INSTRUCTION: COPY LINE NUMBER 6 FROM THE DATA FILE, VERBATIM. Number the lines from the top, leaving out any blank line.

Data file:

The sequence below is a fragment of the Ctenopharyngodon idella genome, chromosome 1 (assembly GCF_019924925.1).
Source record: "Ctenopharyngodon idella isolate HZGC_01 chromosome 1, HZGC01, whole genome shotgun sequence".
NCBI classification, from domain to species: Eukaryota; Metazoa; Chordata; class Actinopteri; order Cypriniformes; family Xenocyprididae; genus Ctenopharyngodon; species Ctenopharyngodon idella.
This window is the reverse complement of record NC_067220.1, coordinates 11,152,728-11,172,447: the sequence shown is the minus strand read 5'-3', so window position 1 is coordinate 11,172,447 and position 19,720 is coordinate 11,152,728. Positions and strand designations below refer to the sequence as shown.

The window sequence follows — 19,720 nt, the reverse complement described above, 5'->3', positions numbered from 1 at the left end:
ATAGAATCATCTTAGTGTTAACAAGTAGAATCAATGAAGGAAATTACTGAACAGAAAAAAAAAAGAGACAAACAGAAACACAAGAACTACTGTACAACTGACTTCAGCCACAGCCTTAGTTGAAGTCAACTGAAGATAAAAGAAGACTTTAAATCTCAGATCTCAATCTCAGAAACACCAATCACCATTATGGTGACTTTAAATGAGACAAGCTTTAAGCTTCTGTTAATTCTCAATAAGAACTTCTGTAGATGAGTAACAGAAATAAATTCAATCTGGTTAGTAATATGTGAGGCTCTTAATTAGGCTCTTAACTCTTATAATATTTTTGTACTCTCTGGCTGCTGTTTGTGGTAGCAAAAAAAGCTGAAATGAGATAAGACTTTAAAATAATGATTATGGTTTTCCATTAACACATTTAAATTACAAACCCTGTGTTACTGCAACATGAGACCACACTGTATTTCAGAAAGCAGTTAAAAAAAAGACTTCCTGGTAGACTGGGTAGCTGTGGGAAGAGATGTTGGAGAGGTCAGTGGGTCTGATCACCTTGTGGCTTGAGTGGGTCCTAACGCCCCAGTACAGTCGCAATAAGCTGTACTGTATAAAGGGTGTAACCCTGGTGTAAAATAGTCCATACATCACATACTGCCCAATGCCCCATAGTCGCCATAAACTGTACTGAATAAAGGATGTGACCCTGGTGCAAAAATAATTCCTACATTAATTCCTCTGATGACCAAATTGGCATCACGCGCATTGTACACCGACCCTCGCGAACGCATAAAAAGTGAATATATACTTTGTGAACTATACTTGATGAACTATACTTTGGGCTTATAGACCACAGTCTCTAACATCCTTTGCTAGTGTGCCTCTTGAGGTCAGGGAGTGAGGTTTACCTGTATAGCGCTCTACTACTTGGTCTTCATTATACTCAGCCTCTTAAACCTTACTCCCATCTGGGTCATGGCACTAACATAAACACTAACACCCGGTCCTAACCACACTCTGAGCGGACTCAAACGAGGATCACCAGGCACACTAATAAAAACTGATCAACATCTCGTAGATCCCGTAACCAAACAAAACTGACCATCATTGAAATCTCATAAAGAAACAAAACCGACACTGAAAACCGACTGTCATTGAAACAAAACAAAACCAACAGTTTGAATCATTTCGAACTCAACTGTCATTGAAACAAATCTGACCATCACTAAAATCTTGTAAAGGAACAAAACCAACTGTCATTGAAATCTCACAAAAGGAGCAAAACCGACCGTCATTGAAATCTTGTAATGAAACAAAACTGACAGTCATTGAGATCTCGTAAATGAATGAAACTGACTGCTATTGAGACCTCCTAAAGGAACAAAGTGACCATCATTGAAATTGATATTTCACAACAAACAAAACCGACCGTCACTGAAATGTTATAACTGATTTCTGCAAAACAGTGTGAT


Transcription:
ATAGAATCATCTTAGTGTTAACAAGTAGAATCAATGAAGGAAATTACTGAACAGAAAAAAAAAAGAGACAAACAGAAACACAAGAACTACTGTACAACTGACTTCAGCCACAGCCTTAGTTGAAGTCAACTGAAGATAAAAGAAGACTTTAAATCTCAGATCTCAATCTCAGAAACACCAATCACCATTATGGTGACTTTAAATGAGACAAGCTTTAAGCTTCTGTTAATTCTCAATAAGAACTTCTGTAGATGAGTAACAGAAATAAATTCAATCTGGTTAGTAATATGTGAGGCTCTTAATTAGGCTCTTAACTCTTATAATATTTTTGTACTCTCTGGCTGCTGTTTGTGGTAGCAAAAAAAGCTGAAATGAGATAAGACTTTAAAATAATGATTATGGTTTTCCATTAACACATTTAAATTACAAACCCTGTGTTACTGCAACATGAGACCACACTGTATTTCAGAAAGCAGTTAAAAAAAAGACTTCCTGGTAGACTGGGTAGCTGTGGGAAGAGATGTTGGAGAGGTCAGTGGGTCTGATCACCTTGTGGCTTGAGTGGGTCCTAACGCCCCAGTACAGTCGCAATAAGCTGTACTGTATAAAGGGTGTAACCCTGGTGTAAAATAGTCCATACATCACATACTGCCCAATGCCCCATAGTCGCCATAAACTGTACTGAATAAAGGATGTGACCCTGGTGCAAAAATAATTCCTACATTAATTCCTCTGATGACCAAATTGGCATCACGCGCATTGTACACCGACCCTCGCGAACGCATAAAAAGTGAATATATACTTTGTGAACTATACTTGATGAACTATACTTTGGGCTTATAGACCACAGTCTCTAACATCCTTTGCTAGTGTGCCTCTTGAGGTCAGGGAGTGAGGTTTACCTGTATAGCGCTCTACTACTTGGTCTTCATTATACTCAGCCTCTTAAACCTTACTCCCATCTGGGTCATGGCACTAACATAAACACTAACACCCGGTCCTAACCACACTCTGAGCGGACTCAAACGAGGATCACCAGGCACACTAATAAAAACTGATCAACATCTCGTAGATCCCGTAACCAAACAAAACTGACCATCATTGAAATCTCATAAAGAAACAAAACCGACACTGAAAACCGACTGTCATTGAAACAAAACAAAACCAACAGTTTGAATCATTTCGAACTCAACTGTCATTGAAACAAATCTGACCATCACTAAAATCTTGTAAAGGAACAAAACCAACTGTCATTGAAATCTCACAAAAGGAGCAAAACCGACCGTCATTGAAATCTTGTAATGAAACAAAACTGACAGTCATTGAGATCTCGTAAATGAATGAAACTGACTGCTATTGAGACCTCCTAAAGGAACAAAGTGACCATCATTGAAATTGATATTTCACAACAAACAAAACCGACCGTCACTGAAATGTTATAACTGATTTCTGCAAAACAGTGTGAT